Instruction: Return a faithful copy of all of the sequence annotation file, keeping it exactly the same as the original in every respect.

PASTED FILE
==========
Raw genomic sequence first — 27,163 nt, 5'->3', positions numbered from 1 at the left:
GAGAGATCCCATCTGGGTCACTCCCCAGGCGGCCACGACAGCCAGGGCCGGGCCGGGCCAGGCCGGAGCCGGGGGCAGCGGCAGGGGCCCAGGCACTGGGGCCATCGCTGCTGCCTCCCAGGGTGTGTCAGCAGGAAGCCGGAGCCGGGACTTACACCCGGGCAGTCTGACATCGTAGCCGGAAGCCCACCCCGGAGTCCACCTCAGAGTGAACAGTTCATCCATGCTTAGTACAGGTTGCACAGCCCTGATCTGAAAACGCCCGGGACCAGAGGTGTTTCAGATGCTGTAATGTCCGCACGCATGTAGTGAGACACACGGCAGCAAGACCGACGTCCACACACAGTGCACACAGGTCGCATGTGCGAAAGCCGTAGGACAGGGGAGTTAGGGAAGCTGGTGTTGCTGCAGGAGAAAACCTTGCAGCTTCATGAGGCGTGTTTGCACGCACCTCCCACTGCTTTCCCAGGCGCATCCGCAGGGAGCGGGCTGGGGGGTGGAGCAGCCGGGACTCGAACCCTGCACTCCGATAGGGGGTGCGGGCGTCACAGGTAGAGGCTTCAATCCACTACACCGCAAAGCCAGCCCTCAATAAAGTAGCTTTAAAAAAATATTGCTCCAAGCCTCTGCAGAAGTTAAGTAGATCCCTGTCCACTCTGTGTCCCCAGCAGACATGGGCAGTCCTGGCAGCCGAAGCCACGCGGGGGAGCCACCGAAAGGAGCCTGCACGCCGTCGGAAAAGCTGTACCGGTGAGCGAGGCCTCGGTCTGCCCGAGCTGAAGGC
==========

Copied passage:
Raw genomic sequence first — 27,163 nt, 5'->3', positions numbered from 1 at the left:
GAGAGATCCCATCTGGGTCACTCCCCAGGCGGCCACGACAGCCAGGGCCGGGCCGGGCCAGGCCGGAGCCGGGGGCAGCGGCAGGGGCCCAGGCACTGGGGCCATCGCTGCTGCCTCCCAGGGTGTGTCAGCAGGAAGCCGGAGCCGGGACTTACACCCGGGCAGTCTGACATCGTAGCCGGAAGCCCACCCCGGAGTCCACCTCAGAGTGAACAGTTCATCCATGCTTAGTACAGGTTGCACAGCCCTGATCTGAAAACGCCCGGGACCAGAGGTGTTTCAGATGCTGTAATGTCCGCACGCATGTAGTGAGACACACGGCAGCAAGACCGACGTCCACACACAGTGCACACAGGTCGCATGTGCGAAAGCCGTAGGACAGGGGAGTTAGGGAAGCTGGTGTTGCTGCAGGAGAAAACCTTGCAGCTTCATGAGGCGTGTTTGCACGCACCTCCCACTGCTTTCCCAGGCGCATCCGCAGGGAGCGGGCTGGGGGGTGGAGCAGCCGGGACTCGAACCCTGCACTCCGATAGGGGGTGCGGGCGTCACAGGTAGAGGCTTCAATCCACTACACCGCAAAGCCAGCCCTCAATAAAGTAGCTTTAAAAAAATATTGCTCCAAGCCTCTGCAGAAGTTAAGTAGATCCCTGTCCACTCTGTGTCCCCAGCAGACATGGGCAGTCCTGGCAGCCGAAGCCACGCGGGGGAGCCACCGAAAGGAGCCTGCACGCCGTCGGAAAAGCTGTACCGGTGAGCGAGGCCTCGGTCTGCCCGAGCTGAAGGC